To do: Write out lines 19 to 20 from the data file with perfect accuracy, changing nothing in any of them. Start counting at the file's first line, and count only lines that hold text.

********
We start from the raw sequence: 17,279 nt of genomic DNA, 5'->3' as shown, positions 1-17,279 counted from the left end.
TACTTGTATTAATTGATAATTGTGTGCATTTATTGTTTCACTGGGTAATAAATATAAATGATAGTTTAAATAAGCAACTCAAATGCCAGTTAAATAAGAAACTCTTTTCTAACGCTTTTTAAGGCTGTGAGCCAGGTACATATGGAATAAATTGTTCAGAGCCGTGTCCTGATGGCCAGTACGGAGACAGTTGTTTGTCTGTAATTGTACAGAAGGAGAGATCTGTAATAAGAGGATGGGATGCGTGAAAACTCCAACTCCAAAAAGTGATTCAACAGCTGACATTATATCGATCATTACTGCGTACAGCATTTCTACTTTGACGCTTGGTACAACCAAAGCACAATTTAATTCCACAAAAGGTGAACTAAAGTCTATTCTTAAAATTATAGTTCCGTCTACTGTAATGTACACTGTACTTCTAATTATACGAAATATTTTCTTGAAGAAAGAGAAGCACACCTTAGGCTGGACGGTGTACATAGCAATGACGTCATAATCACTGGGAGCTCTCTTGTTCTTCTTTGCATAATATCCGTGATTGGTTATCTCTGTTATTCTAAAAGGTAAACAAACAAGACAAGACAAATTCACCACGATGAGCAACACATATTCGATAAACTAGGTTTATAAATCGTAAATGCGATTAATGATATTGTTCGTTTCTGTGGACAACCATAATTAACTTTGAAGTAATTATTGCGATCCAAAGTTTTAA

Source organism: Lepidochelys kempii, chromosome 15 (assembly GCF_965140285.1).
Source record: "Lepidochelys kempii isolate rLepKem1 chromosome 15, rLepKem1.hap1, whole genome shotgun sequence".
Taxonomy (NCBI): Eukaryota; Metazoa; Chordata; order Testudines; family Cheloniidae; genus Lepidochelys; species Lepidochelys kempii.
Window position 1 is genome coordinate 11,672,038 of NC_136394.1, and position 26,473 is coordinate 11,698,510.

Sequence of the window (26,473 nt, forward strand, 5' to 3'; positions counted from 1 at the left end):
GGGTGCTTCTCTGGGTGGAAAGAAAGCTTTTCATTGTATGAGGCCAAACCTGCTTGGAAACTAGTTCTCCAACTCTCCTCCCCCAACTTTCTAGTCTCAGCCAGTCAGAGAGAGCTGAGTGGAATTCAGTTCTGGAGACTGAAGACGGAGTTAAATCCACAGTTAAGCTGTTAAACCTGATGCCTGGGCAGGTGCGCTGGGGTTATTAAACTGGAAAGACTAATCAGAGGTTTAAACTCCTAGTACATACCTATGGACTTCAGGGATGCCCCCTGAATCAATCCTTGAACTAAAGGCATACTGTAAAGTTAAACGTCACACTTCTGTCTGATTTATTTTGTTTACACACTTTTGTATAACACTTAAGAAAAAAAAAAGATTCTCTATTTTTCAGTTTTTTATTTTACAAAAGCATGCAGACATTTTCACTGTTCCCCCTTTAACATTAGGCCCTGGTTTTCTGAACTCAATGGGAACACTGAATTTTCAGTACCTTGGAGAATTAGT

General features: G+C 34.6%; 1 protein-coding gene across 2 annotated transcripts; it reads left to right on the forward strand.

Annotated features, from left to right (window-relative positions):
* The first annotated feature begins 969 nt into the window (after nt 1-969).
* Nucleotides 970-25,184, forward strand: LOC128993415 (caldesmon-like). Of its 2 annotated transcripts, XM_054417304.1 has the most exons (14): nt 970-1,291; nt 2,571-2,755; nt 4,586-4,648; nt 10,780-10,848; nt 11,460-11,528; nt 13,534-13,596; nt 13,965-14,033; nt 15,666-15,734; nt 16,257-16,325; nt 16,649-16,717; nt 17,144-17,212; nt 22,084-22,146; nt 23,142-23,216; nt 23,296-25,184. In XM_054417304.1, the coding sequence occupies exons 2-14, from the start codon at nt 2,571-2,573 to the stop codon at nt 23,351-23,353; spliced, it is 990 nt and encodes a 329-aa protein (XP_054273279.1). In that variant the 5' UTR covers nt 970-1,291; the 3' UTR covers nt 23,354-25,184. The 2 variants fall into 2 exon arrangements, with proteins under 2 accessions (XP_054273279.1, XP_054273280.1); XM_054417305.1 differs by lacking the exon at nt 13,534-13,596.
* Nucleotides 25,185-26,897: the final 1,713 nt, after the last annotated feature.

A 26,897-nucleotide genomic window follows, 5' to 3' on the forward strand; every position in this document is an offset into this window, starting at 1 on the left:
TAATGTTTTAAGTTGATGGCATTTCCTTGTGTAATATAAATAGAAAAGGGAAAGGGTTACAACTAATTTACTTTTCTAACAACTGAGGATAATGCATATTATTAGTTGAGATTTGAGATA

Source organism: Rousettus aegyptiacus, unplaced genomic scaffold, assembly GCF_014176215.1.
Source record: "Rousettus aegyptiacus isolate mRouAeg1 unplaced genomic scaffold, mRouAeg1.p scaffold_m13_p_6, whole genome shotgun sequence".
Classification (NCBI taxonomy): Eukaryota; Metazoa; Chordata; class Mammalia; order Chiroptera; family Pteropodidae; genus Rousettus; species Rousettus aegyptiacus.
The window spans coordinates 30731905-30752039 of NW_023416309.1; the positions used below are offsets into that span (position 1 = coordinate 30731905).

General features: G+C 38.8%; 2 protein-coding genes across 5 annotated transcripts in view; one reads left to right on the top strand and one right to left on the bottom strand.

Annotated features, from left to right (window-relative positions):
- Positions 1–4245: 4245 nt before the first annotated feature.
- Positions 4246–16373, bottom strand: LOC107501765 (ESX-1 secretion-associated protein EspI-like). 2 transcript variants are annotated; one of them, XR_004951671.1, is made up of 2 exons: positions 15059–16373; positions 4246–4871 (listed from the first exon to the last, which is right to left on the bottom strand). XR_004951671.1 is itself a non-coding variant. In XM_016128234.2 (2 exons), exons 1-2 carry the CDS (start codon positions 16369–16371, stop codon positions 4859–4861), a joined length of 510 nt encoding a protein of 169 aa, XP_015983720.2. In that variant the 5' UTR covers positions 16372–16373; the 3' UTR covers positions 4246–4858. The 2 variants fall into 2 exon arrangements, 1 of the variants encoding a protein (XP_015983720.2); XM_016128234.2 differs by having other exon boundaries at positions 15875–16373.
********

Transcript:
The window spans coordinates 30731905-30752039 of NW_023416309.1; the positions used below are offsets into that span (position 1 = coordinate 30731905).

General features: G+C 38.8%; 2 protein-coding genes across 5 annotated transcripts in view; one reads left to right on the top strand and one right to left on the bottom strand.